Valorant's Vanguard anti-cheat technology proved deeply controversial when it was revealed last year. Players were unhappy about the fact that it loads at boot by default and lurks quietly in the background, waiting and watching even when Valorant isn't running. Riot made Vanguard more visible and easier to disable in response, but the basic requirement remained: If you want to play Valorant, you've got to run Vanguard.
A year and a half later, Riot's strategy appears to be paying dividends. Riot anti-cheat analyst Matt “K3o” Paoletti said in an update posted today that the rate of reports for cheating in Valorant are the lowest they've ever been.
Combatting cheaters is "a continual arms race" which has seen an uptick in hardware-based cheats and "machine learning algorithms," but Paoletti said Riot has so far been able to stay ahead of those efforts.
"Despite what developers may say, the words 'artificial intelligence' do not make a cheat undetectable," he wrote. "Not only that, we’re tackling unique forms of cheating outside of the typical aimbots, such as cheats that look to tamper with the game engine and assets. As of today, report rates are at an all-time low."
Paoletti acknowledged that there are still, and always will be, cheaters in Valorant, but said that Riot's goal is to ensure "that cheating is never a viable way to long term competitive success in Valorant." To that end, developers will continue to develop Vanguard while taking advantage of more general advances in cybersecurity, including "security upgrades in operating systems that enable us to better identify and prevent cheaters"—presumably a reference to the requirement for TPM (Trusted Platform Module 2.0) on Windows 11-based PCs.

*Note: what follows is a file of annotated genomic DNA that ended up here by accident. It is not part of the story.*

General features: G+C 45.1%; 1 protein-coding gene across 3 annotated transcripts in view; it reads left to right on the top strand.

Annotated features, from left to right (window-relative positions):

It's also going to increase focus on players who use cheating accounts to boost other players, "knowing that their account would get banned but the boostee would keep the ill-gotten gains," Paoletti wrote. "We’ve created automated measures to take actions on the boosted account, and we’re still committing to those."
The effectiveness of Valorant's anti-cheat can also be seen in more subtle ways. Activision recently announced that it's launching a kernel level anti-cheat for Call of Duty: Warzone, a testament to the overall effectiveness of the technology in itself, and this time around players seem happy to embrace it (or at least, willing to put up with it) as long as it works.
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